It was about one and a half years ago that I finally I arrived where I had always wanted to be and do what I had always wanted-- teach students, support small language communities and conduct research on African languages on my doorstep. The University of Cape Town and my new colleagues welcomed my efforts to establish the Centre for African Language Diversity-- CALDi as well as The African Language Archive-- TALA and I was recently appointed the Mellon Research Chair: African Language Diversity this initiative. The main aim of CALDi is to train young African scholars in descriptive linguistics and open up space for research into African languages at UCT with the hopes of countering the dominance of African linguistics outside the continent. It has been a great challenge for which my whole career has been a form of preparation...Read more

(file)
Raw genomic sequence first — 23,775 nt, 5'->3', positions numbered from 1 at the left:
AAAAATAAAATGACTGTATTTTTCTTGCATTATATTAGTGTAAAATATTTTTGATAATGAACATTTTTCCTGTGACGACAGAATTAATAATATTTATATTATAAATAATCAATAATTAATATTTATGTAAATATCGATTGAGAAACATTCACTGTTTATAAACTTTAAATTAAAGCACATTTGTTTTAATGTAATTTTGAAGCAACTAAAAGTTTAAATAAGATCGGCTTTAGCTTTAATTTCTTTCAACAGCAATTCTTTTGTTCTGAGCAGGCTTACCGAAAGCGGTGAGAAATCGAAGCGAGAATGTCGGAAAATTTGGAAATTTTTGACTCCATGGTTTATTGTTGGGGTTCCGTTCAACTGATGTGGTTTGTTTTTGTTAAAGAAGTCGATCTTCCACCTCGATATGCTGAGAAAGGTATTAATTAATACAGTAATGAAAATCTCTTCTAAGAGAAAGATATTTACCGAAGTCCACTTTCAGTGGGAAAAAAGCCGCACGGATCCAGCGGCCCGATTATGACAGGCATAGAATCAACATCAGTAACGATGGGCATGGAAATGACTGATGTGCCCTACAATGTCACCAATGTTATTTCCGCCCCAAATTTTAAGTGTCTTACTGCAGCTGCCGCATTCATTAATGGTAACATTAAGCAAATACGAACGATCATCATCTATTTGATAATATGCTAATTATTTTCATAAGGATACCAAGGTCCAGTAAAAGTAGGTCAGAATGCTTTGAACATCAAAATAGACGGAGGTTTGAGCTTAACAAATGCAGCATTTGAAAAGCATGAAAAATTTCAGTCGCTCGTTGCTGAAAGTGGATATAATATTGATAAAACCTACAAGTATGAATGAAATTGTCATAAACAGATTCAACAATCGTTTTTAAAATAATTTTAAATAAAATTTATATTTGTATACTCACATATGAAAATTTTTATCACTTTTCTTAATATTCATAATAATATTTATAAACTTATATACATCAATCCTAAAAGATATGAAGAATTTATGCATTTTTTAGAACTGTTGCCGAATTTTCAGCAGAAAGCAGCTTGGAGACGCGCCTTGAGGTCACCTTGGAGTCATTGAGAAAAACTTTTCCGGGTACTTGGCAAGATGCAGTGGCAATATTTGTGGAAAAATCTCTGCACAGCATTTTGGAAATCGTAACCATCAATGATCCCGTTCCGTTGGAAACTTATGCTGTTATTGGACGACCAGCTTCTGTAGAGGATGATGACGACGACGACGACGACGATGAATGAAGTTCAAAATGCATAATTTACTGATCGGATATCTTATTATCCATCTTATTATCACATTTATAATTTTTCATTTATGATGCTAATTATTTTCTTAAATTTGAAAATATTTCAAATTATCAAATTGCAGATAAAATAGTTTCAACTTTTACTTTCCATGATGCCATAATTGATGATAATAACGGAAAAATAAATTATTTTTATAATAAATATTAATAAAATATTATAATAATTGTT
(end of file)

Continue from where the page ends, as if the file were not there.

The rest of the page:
The Cambridge Handbook of Communication Disorders examines the full range of developmental and acquired communication disorders and provides the most up-to-date and comprehensive guide to the epidemiology, aetiology and clinical features of these disorders.
This one-volume Sanskrit–English dictionary, first published in 1891, is an
English version of the seven-volume Sanskrit-Worterbuch, published at St
Petersburg between 1852 and 1875, and contains about 50,000 entries. The
aim of the editor, Carl Cappeller, was to provide a glossary for Sanskrit
texts which were at the time becoming available in printed editions in
Europe, particularly ‘such works as are most appreciated and studied by
every friend of Sanskrit literature’. He hoped that it would provide ‘not
only a handbook for the beginner in Sanskrit, who wants to have as many
words as possible explained to him, but also to serve the purposes of the
linguistic student, whose interest is limited to the old stock of words and
their relations to other languages’. The dictionary has stood the test of
time and is still consulted by students of Sanskrit.